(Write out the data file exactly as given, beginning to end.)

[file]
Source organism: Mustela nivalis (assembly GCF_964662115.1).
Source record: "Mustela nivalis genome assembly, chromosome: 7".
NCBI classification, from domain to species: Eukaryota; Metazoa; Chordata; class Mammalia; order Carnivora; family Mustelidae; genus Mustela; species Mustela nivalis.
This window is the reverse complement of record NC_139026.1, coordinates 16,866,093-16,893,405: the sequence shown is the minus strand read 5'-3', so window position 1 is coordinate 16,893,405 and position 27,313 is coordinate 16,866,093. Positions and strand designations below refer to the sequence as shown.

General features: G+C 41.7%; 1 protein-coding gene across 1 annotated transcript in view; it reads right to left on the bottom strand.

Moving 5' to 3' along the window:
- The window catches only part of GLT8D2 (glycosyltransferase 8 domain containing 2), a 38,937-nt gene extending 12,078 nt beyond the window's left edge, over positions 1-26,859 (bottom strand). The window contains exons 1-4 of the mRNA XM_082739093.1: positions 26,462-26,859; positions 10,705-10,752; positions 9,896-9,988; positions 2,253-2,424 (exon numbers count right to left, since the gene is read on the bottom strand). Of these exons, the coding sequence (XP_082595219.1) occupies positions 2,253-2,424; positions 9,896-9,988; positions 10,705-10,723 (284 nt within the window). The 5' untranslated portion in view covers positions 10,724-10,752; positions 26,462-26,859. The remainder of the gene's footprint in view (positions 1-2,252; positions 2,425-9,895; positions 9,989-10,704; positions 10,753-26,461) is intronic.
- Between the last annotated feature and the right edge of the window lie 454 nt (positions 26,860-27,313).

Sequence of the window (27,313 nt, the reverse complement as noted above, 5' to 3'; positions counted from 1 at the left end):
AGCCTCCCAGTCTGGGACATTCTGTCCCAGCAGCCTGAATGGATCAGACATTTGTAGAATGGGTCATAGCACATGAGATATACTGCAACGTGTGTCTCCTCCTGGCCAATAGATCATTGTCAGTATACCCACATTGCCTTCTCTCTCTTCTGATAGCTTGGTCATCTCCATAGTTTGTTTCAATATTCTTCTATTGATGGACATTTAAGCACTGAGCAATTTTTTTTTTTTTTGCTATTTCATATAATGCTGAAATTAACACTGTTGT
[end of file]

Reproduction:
Source organism: Mustela nivalis (assembly GCF_964662115.1).
Source record: "Mustela nivalis genome assembly, chromosome: 7".
NCBI classification, from domain to species: Eukaryota; Metazoa; Chordata; class Mammalia; order Carnivora; family Mustelidae; genus Mustela; species Mustela nivalis.
This window is the reverse complement of record NC_139026.1, coordinates 16,866,093-16,893,405: the sequence shown is the minus strand read 5'-3', so window position 1 is coordinate 16,893,405 and position 27,313 is coordinate 16,866,093. Positions and strand designations below refer to the sequence as shown.

General features: G+C 41.7%; 1 protein-coding gene across 1 annotated transcript in view; it reads right to left on the bottom strand.

Moving 5' to 3' along the window:
- The window catches only part of GLT8D2 (glycosyltransferase 8 domain containing 2), a 38,937-nt gene extending 12,078 nt beyond the window's left edge, over positions 1-26,859 (bottom strand). The window contains exons 1-4 of the mRNA XM_082739093.1: positions 26,462-26,859; positions 10,705-10,752; positions 9,896-9,988; positions 2,253-2,424 (exon numbers count right to left, since the gene is read on the bottom strand). Of these exons, the coding sequence (XP_082595219.1) occupies positions 2,253-2,424; positions 9,896-9,988; positions 10,705-10,723 (284 nt within the window). The 5' untranslated portion in view covers positions 10,724-10,752; positions 26,462-26,859. The remainder of the gene's footprint in view (positions 1-2,252; positions 2,425-9,895; positions 9,989-10,704; positions 10,753-26,461) is intronic.
- Between the last annotated feature and the right edge of the window lie 454 nt (positions 26,860-27,313).

Sequence of the window (27,313 nt, the reverse complement as noted above, 5' to 3'; positions counted from 1 at the left end):
AGCCTCCCAGTCTGGGACATTCTGTCCCAGCAGCCTGAATGGATCAGACATTTGTAGAATGGGTCATAGCACATGAGATATACTGCAACGTGTGTCTCCTCCTGGCCAATAGATCATTGTCAGTATACCCACATTGCCTTCTCTCTCTTCTGATAGCTTGGTCATCTCCATAGTTTGTTTCAATATTCTTCTATTGATGGACATTTAAGCACTGAGCAATTTTTTTTTTTTTTGCTATTTCATATAATGCTGAAATTAACACTGTTGT